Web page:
THE GENERAL elections of February 1967 marked the end of an era in Indian politics, the era of the unchallenged supremacy of the Indian National Congress, the party of Mohandas Karamchand Gandhi and Jawaharlal Nehru. Founded in 1885, it had led the freedom struggle against the British, had taken over the reigns of the country at independence on August 15, 1947, and had dominated its post-independence politics for 20 years, triumphing, by overwhelming margins, in the general elections of 1952, 1957 and 1962.
It had occasionally lost control of individual states. Kerala in the south had plumped for a Communist government in 1957 and had gone in for a socialist government earlier. In 1957, again, it had to share power in Orissa with the right-wing party Ganatrantra Parishad or Democratic Council. But in none of these could it be kept out of power for long. In Kerala, the central government had ousted the Communists from power and imposed direct rule by the President of India following massive popular unheaval against the Communists in 1959. In the mid-term elections that had followed in 1960, a non-Communist coalition consisting of Congress and other parties had routed the Communists. Later the coalition had disintegrated and Congress had come to be the sole party in power. In Orissa, too, the coalition had broken down and the Congress given absolute majority in the mid-term elections of 1961. In the other states. its position had never been seriously threatened. Its domination of the Parliament at the Center was total. It controlled 364 of the 500 seats in the all-important lower house (Lok Sabha or the House of People) elected in 1962.
The picture changed radically after the Indian electorate had voted in the fourth general elections held from February 15 to 22 this year. Of the 16 states, only eight returned Congress to power with absolute majorities in the state legislatures. Of the remaining eight Kerala and Orissa chose a leftist (Communist dominated) and rightist coalition respectively. Madras, a Congress stronghold and the home state of the Congress President, Kumaraswami Kamaraj, voted to power Dravida Munnetra Khazagam (Dravidian Progress Party) popularly referred to as the D.M.K., a party whose main concern is regional and whose opposition to the imposition of Hindi as the sole official language of India, relentless. West Bengal, Bihar, Rajasthan, Uttar Pradesh and Punjab deprived Congress of its absolute majority in their respective state legislatures but left it as the largest single party. Already at the time of this writing, a leftist ministry has been sworn in in West Bengal and another in Bihar. Congress has been asked to form a government in Rajasthan. With luck, it may form a government there and also in Uttar Pradesh and Punjab. It has retained its majority at the Center, but has had it drastically reduced. Out of a total of 521 seats in the new Lok Sabha, the results of 504 have been announced. Congress has won 278 of these.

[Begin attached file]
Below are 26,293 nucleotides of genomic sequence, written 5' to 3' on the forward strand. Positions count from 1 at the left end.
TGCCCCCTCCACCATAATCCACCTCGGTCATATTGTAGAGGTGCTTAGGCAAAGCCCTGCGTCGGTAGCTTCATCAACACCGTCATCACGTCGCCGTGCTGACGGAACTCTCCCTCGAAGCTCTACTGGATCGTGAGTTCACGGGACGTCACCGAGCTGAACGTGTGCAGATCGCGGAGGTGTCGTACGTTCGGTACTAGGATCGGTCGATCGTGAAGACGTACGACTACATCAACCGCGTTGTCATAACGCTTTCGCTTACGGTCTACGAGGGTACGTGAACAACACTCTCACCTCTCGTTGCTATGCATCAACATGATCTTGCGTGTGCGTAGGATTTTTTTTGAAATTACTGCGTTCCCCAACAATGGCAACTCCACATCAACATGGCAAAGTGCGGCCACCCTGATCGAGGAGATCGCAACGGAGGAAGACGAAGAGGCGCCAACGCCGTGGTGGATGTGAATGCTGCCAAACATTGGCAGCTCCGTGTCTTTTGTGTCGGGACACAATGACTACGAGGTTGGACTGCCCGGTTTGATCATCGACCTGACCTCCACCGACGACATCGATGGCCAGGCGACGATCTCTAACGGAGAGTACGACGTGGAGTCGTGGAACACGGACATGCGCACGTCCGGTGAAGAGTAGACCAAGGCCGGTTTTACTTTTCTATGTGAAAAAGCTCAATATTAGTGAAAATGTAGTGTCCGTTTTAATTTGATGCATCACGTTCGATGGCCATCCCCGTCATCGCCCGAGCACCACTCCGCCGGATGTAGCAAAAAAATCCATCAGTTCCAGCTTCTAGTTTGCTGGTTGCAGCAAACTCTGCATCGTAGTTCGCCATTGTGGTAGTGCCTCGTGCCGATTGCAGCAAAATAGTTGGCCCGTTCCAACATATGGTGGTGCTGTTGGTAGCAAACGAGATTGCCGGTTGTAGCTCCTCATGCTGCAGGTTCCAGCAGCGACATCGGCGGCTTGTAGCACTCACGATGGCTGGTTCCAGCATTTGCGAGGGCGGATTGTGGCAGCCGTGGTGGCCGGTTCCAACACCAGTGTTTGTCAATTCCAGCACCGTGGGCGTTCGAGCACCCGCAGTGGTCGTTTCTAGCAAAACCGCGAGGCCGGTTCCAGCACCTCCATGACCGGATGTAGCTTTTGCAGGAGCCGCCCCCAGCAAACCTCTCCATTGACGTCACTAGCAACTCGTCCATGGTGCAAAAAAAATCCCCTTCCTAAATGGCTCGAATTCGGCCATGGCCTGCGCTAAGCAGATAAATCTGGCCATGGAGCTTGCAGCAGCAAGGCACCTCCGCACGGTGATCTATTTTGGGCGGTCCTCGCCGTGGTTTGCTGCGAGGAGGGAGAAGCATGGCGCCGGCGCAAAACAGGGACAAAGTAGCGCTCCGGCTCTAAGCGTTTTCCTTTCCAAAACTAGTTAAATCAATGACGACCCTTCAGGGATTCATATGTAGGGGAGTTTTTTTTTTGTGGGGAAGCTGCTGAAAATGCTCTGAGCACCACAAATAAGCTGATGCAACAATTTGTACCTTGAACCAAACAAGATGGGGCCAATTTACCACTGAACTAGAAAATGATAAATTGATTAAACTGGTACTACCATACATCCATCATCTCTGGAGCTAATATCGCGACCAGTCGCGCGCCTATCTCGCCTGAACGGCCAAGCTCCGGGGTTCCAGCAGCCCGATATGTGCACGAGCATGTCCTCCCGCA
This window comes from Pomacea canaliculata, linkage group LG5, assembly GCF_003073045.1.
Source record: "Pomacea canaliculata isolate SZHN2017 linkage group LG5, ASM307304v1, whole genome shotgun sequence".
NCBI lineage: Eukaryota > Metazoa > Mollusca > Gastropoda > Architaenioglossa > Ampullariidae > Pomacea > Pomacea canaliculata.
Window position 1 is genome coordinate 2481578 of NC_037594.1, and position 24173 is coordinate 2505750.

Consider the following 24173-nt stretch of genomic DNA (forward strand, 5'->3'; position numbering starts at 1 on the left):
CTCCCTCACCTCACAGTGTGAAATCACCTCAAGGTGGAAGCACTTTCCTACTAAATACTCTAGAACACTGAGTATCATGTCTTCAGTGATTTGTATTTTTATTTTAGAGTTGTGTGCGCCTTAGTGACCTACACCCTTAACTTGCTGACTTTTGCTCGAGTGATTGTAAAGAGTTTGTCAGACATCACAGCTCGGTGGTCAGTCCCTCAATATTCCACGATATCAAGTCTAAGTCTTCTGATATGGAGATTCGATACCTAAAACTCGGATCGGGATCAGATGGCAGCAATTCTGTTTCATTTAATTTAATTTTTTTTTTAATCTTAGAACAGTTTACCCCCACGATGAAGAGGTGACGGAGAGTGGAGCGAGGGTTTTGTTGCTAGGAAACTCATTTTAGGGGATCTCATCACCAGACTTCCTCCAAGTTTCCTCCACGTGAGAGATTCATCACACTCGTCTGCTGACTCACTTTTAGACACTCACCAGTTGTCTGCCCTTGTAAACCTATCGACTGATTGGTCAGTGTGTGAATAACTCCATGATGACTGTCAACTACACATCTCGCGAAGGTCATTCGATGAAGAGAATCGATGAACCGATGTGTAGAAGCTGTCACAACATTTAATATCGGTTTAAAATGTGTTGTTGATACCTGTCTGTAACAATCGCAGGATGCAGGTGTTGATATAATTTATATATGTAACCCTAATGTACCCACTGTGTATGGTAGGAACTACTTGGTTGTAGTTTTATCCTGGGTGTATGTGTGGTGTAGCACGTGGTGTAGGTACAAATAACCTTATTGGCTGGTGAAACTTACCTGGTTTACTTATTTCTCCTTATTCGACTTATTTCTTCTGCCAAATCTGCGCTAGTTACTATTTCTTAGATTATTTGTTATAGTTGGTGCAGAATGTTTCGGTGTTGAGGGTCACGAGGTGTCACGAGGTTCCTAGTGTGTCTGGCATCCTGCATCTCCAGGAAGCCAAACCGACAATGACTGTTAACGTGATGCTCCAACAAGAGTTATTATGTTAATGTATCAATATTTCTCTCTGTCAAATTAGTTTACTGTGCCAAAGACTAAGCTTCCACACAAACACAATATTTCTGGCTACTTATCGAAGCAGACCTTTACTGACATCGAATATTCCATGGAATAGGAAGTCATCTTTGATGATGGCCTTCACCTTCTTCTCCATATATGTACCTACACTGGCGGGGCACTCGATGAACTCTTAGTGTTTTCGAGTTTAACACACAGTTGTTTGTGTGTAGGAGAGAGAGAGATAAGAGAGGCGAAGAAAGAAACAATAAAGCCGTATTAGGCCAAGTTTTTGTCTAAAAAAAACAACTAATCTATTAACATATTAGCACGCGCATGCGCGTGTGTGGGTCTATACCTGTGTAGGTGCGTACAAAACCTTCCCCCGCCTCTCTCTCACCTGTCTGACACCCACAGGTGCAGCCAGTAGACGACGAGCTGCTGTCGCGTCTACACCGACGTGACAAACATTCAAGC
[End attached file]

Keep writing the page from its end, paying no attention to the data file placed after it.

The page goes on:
Equally savage has been the rout of its top leadership. Seven members of Mrs. Gandhi's cabinet at the Center have been defeated. Among them is S.K. Patil, the tough political boss of Bombay and a member of the "Syndicate" that had effected, in 1964, the unanimous choice of Lal Bahadur Shastri as Nehru's successor and, in 1966, the election of Mrs. Gandhi as Shastri's successor. The two other leading lights of the "Syndicate," Mr. Kamaraj and Atulya Ghosh of West Bengal, have both been defeated. So have been the Presidents of Congress party organizations in 6 states and the Chief Ministers in 4 states.
TO A LARGE degree, the staggering dimensions of the party's setback is a measure of the extent of popular disenchantment with it. In twenty years of undisputed authority, it had failed to tackle India's chronic food shortage and, in the two years before the elections, that shortage had become extremely acute thanks to unprecedented drought in the provinces of Bihar, Orissa and Uttar Pradesh. Prices had been spiralling upwards, essentials of life obtainable only after prolonged and humble striving. Nor could the Congress project hope that the situation would improve after a while. Its performance in the monsoon session of the last Parliament in 1966, was incredibly poor and the opposition, despite its numerical weakness--134 seats out of 500--had completely dominated the proceedings. The impression was gaining ground that Congress was losing its grip over the situation and the country was hopelessly drifting towards chaos and economic stagnation. Devaluation of the Rupee did little to improve matters and it began to be said openly that the government had succumbed to Western pressure in agreeing to do it.
The general slump in the popularity of the Congress had been accentuated in different regions by regional grievances. In Madras, the main issue that swept the Dravida Munnetra Khazagam to power was fear of the imposition of Hindi as the sole official language of India. In Punjab, the fall in Congress stock was largely due to squabbles attending the partition of the state of Punjab into Punjab and Hariana. In Uttar Pradesh and Delhi, the Jan Sangh certainly gathered a large number of votes through its agitation against cow slaughter.
But despite these regional issues, despite mounting popular disenchantment with its rule, Congress would not have fared as badly as it did had its own house been in order. Unfortunately, it was not. Twenty years of uninterrupted enjoyment of power had made it smug and arrogant, engendered in its top leaders a false confidence in their own invulnerability. One reflection of this could be seen in their uncompromising attitude towards the dissidents inside their party, the continued and relentless exclusion of the latter from all position of authority. The bitter infighting that followed this led to large-scale expulsions and resignations and in West Bengal, Orissa and Bihar ex-Congressmen formed parties which contested the official Congress in the elections. In other states, where no such extreme development took place, Congressmen often allied secretly with opposition candidates to defeat candidates belonging to rival factions of their own party.
The disastrous consequences this has had on Congress fortunes becomes clear when ones remembers that the Chief Minister who heads the newly-formed coalition government in West Bengal, is an ex-Congressmen of unimpeachable honesty who had been hounded out of the party by machine politicians. The new party he formed after his expulsion, the Bangla Congress of Bengal Congress, secured 34 seats in the recent elections and accounted for much of the Congress losses. Taken together, his party and Congress, which has secured 128 seats in the new state assembly, account for 162 of its 280 seats--a total that would have formed a comfortable absolute majority for the party had it stayed united. Similarly in Bihar, the man who has been sworn in as the new Chief Minister, is Mr. Mahamaya Prasad Sinha, the leader of Jana Kranti Dal, a breakaway wing of the state Congress. Again, the coalition which has captured power in Orissa consists of the Jana Congress or People's Congress, a breakaway splinter of the state Congress and the Swatantra or Freedom Party.